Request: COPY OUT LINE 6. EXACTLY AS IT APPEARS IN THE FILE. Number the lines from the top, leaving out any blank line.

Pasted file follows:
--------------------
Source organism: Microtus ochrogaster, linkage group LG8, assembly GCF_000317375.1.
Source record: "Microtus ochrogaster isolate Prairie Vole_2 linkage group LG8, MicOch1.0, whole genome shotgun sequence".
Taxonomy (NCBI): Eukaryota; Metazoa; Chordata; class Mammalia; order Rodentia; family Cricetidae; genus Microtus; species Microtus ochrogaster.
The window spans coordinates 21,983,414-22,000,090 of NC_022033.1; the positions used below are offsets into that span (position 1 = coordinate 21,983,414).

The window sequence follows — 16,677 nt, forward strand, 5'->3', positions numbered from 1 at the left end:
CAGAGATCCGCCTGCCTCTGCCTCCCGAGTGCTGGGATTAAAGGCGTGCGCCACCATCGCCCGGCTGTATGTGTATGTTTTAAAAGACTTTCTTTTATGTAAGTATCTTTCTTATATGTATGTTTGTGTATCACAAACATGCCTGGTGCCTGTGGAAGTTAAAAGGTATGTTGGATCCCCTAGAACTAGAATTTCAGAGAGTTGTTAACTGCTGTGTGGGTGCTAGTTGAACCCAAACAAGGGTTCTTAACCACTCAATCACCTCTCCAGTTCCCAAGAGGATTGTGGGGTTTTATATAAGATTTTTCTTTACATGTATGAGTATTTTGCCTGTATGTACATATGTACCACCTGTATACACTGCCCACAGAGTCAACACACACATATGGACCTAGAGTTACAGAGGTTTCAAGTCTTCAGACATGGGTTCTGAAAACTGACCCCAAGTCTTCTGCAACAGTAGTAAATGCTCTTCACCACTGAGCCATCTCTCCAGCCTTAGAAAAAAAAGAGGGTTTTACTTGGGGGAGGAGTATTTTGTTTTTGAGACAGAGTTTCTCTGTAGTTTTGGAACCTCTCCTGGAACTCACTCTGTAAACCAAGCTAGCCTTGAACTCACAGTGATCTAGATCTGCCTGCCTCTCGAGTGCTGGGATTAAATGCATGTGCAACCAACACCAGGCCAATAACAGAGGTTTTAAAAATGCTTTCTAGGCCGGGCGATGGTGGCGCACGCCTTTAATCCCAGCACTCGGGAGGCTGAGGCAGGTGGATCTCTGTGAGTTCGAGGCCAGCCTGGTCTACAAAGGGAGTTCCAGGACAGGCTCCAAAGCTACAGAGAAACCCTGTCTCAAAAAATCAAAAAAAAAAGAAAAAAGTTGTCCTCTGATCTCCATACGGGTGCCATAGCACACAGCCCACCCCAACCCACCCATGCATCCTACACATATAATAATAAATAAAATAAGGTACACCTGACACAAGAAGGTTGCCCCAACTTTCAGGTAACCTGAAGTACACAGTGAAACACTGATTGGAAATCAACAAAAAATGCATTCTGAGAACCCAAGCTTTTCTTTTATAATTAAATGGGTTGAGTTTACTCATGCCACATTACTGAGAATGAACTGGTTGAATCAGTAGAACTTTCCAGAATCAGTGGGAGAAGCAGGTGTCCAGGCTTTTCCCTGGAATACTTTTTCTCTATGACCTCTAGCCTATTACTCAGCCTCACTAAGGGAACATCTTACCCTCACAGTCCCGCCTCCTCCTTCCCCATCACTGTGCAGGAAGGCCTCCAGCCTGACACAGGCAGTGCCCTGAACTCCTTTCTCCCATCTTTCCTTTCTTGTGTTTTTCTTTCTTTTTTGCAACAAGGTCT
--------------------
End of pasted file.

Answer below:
CAGAGATCCGCCTGCCTCTGCCTCCCGAGTGCTGGGATTAAAGGCGTGCGCCACCATCGCCCGGCTGTATGTGTATGTTTTAAAAGACTTTCTTTTATGTAAGTATCTTTCTTATATGTATGTTTGTGTATCACAAACATGCCTGGTGCCTGTGGAAGTTAAAAGGTATGTTGGATCCCCTAGAACTAGAATTTCAGAGAGTTGTTAACTGCTGTGTGGGTGCTAGTTGAACCCAAACAAGGGTTCTTAACCACTCAATCACCTCTCCAGTTCCCAAGAGGATTGTGGGGTTTTATATAAGATTTTTCTTTACATGTATGAGTATTTTGCCTGTATGTACATATGTACCACCTGTATACACTGCCCACAGAGTCAACACACACATATGGACCTAGAGTTACAGAGGTTTCAAGTCTTCAGACATGGGTTCTGAAAACTGACCCCAAGTCTTCTGCAACAGTAGTAAATGCTCTTCACCACTGAGCCATCTCTCCAGCCTTAGAAAAAAAAGAGGGTTTTACTTGGGGGAGGAGTATTTTGTTTTTGAGACAGAGTTTCTCTGTAGTTTTGGAACCTCTCCTGGAACTCACTCTGTAAACCAAGCTAGCCTTGAACTCACAGTGATCTAGATCTGCCTGCCTCTCGAGTGCTGGGATTAAATGCATGTGCAACCAACACCAGGCCAATAACAGAGGTTTTAAAAATGCTTTCTAGGCCGGGCGATGGTGGCGCACGCCTTTAATCCCAGCACTCGGGAGGCTGAGGCAGGTGGATCTCTGTGAGTTCGAGGCCAGCCTGGTCTACAAAGGGAGTTCCAGGACAGGCTCCAAAGCTACAGAGAAACCCTGTCTCAAAAAATCAAAAAAAAAAGAAAAAAGTTGTCCTCTGATCTCCATACGGGTGCCATAGCACACAGCCCACCCCAACCCACCCATGCATCCTACACATATAATAATAAATAAAATAAGGTACACCTGACACAAGAAGGTTGCCCCAACTTTCAGGTAACCTGAAGTACACAGTGAAACACTGATTGGAAATCAACAAAAAATGCATTCTGAGAACCCAAGCTTTTCTTTTATAATTAAATGGGTTGAGTTTACTCATGCCACATTACTGAGAATGAACTGGTTGAATCAGTAGAACTTTCCAGAATCAGTGGGAGAAGCAGGTGTCCAGGCTTTTCCCTGGAATACTTTTTCTCTATGACCTCTAGCCTATTACTCAGCCTCACTAAGGGAACATCTTACCCTCACAGTCCCGCCTCCTCCTTCCCCATCACTGTGCAGGAAGGCCTCCAGCCTGACACAGGCAGTGCCCTGAACTCCTTTCTCCCATCTTTCCTTTCTTGTGTTTTTCTTTCTTTTTTGCAACAAGGTCT